Social Media Could Help Our Mental Health

How we can use Twitter and Facebook for predicting mental illnesses and provide intervention.


The Issues

“17% of adults aged 18-70 in the USA reported being lonely” (Sharath et. al.). In the age of social media, the “social sciences have entered the age of data science” (Schwartz et. al.). We see the effects of what too much internet can do to a person. Too much use of social media can cause us to behave more anxiously and become depressed. More broadly speaking, our cell phones have become conduits for the degradation of interpersonal relationships. However, the negative consequences of these inventions can potentially be reversed using dynamic language analysis of social media profiles.


What We Can Predict

Scholars have researched in depth the extent that social media can predict. We can track how our moods change over time (Golder and Macy). Among other pieces of information, we can accurately predict age, gender, and personality (Schwartz et. al.). We can even use Google search queries to predict epidemics weeks before CDC data confirms it (Ginsberg et. al.). So, what does this mean for the future of social media?


Software Interventions

It means that we can finally take the data that social media companies have been using to run invasive ads to help people and intervene in a friendly way to help people rather than use them. This would most likely come in the form of a service that you would pay monthly for and give the software service access to your social media profiles. This would then allow the software to use structured modeling and differential language analysis to accurately predict what someone’s personality is like and how to best help them in reaching omni congruency with their goals. One study found that Twitter could “be used to accurately predict rates of excessive alcohol consumption” (Curtis et. al.). The possibilities are seemingly endless when we allow our dictations to be analyzed in the name of mental health.

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A World Where We Know Who We Are

A world where we get notified of behavioral patterns would allow us to seek out person to person mental health more objectively. We can make timelines of events in life and how those events affected our mental health which would give therapists a much more effective way to tackle traumas. If we could identify which events caused a change in mood or behavior, we could start scaling therapy and making it more effective. One of the primary issues with therapy is when you feel like you are going in circles and not making any progress. By extending the information provided to the therapist outside their office, we can give a wider gamut of issues to analyze and work on. Continue to think differently.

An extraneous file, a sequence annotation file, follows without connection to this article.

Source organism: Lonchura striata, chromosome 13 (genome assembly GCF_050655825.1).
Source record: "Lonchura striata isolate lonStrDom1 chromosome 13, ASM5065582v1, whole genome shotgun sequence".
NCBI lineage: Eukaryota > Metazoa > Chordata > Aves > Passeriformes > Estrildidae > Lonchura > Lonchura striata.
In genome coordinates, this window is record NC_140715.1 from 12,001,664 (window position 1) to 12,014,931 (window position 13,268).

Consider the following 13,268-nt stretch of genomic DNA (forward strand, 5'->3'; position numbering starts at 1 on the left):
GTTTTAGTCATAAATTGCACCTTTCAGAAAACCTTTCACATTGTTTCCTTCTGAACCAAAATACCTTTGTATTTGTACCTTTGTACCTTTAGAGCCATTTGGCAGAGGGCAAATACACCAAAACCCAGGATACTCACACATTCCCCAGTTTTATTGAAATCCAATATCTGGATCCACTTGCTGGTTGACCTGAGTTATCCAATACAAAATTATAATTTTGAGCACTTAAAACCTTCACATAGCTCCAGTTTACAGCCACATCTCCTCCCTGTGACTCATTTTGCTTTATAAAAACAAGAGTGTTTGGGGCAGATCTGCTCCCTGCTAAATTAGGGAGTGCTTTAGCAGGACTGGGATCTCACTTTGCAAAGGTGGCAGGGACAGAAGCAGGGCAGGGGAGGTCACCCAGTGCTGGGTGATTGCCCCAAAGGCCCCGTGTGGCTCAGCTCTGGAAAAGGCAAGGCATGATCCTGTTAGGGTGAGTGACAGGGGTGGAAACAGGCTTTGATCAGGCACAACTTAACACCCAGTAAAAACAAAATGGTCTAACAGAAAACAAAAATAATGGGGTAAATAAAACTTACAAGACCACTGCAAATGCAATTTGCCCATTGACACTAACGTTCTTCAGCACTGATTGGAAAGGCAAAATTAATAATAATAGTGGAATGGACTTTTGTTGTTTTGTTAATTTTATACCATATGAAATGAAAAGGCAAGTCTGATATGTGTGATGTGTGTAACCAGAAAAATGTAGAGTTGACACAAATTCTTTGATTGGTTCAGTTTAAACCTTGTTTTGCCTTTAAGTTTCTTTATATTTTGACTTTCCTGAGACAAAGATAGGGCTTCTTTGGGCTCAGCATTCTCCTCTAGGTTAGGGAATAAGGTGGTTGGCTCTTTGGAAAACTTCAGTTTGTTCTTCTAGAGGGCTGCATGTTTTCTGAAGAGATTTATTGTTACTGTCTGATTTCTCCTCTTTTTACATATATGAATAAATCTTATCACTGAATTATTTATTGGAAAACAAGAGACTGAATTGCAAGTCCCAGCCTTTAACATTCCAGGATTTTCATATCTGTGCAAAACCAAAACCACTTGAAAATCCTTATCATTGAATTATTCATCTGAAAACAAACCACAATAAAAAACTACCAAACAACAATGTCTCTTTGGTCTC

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Works Cited:

  1. Brenda Curtis, Salvatore Giorgi, Anneke E K Buffone, Lyle H Ungar, Robert D Ashford, Jessie Hemmons, . . . H Andrew Schwartz. (2018). Can Twitter be used to predict county excessive alcohol consumption rates? PLoS ONE, 13(4), E0194290.
  2. Golder, S., & Macy, M. (2011). Diurnal and Seasonal Mood Vary with Work, Sleep, and Daylength Across Diverse Cultures. Science (Washington), 333(6051), 1878-1881.
  3. Jeremy Ginsberg, Matthew H. Mohebbi, Rajan S. Patel, Lynnette Brammer, Mark S. Smolinski, & Larry Brilliant. (2009). Detecting influenza epidemics using search engine query data. Nature, 457(7232), 1012-104.
  4. Guntuku, S., Schneider, R., Pelullo, A., Young, J., Wong, V., Ungar, L., . . . Merchant, R. (2019). Studying expressions of loneliness in individuals using twitter: An observational study. BMJ Open, 9(11), E030355.
  5. Schwartz, H., Eichstaedt, J., Kern, M., Dziurzynski, L., Ramones, S., Agrawal, M., . . . Preis, T. (2013). Personality, Gender, and Age in the Language of Social Media: The Open-Vocabulary Approach. PLoS ONE, 8(9), E73791.

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